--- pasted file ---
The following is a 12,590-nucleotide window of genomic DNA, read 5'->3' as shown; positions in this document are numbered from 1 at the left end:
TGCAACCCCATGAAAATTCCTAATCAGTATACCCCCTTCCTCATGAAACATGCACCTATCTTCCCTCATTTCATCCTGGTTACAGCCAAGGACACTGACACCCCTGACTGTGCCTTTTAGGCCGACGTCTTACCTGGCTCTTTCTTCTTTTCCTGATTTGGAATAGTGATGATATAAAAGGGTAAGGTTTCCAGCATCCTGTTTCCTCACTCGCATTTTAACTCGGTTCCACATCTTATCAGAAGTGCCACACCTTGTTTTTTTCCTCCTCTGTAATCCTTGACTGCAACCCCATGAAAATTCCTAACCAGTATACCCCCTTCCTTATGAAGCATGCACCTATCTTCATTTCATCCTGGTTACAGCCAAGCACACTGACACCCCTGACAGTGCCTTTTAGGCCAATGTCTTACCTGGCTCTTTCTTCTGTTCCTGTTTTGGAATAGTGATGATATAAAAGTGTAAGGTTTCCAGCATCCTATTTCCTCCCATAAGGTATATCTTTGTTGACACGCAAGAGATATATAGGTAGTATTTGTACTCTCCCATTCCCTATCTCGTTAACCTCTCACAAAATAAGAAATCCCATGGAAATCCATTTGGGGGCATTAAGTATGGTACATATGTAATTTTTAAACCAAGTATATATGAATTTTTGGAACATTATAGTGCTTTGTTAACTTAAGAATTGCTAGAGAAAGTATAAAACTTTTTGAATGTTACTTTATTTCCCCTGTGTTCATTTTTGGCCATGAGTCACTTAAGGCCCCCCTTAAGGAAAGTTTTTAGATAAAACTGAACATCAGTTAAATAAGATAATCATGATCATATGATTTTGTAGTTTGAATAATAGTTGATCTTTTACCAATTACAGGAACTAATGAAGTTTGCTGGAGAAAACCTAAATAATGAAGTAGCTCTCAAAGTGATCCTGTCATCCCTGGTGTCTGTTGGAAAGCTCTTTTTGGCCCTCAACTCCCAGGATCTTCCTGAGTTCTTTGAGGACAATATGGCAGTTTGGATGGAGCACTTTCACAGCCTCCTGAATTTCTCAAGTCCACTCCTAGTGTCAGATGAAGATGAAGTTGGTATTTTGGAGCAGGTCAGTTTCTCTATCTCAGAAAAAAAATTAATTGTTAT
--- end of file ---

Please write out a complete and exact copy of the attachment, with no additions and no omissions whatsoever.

The following is a 12,590-nucleotide window of genomic DNA, read 5'->3' as shown; positions in this document are numbered from 1 at the left end:
TGCAACCCCATGAAAATTCCTAATCAGTATACCCCCTTCCTCATGAAACATGCACCTATCTTCCCTCATTTCATCCTGGTTACAGCCAAGGACACTGACACCCCTGACTGTGCCTTTTAGGCCGACGTCTTACCTGGCTCTTTCTTCTTTTCCTGATTTGGAATAGTGATGATATAAAAGGGTAAGGTTTCCAGCATCCTGTTTCCTCACTCGCATTTTAACTCGGTTCCACATCTTATCAGAAGTGCCACACCTTGTTTTTTTCCTCCTCTGTAATCCTTGACTGCAACCCCATGAAAATTCCTAACCAGTATACCCCCTTCCTTATGAAGCATGCACCTATCTTCATTTCATCCTGGTTACAGCCAAGCACACTGACACCCCTGACAGTGCCTTTTAGGCCAATGTCTTACCTGGCTCTTTCTTCTGTTCCTGTTTTGGAATAGTGATGATATAAAAGTGTAAGGTTTCCAGCATCCTATTTCCTCCCATAAGGTATATCTTTGTTGACACGCAAGAGATATATAGGTAGTATTTGTACTCTCCCATTCCCTATCTCGTTAACCTCTCACAAAATAAGAAATCCCATGGAAATCCATTTGGGGGCATTAAGTATGGTACATATGTAATTTTTAAACCAAGTATATATGAATTTTTGGAACATTATAGTGCTTTGTTAACTTAAGAATTGCTAGAGAAAGTATAAAACTTTTTGAATGTTACTTTATTTCCCCTGTGTTCATTTTTGGCCATGAGTCACTTAAGGCCCCCCTTAAGGAAAGTTTTTAGATAAAACTGAACATCAGTTAAATAAGATAATCATGATCATATGATTTTGTAGTTTGAATAATAGTTGATCTTTTACCAATTACAGGAACTAATGAAGTTTGCTGGAGAAAACCTAAATAATGAAGTAGCTCTCAAAGTGATCCTGTCATCCCTGGTGTCTGTTGGAAAGCTCTTTTTGGCCCTCAACTCCCAGGATCTTCCTGAGTTCTTTGAGGACAATATGGCAGTTTGGATGGAGCACTTTCACAGCCTCCTGAATTTCTCAAGTCCACTCCTAGTGTCAGATGAAGATGAAGTTGGTATTTTGGAGCAGGTCAGTTTCTCTATCTCAGAAAAAAAATTAATTGTTAT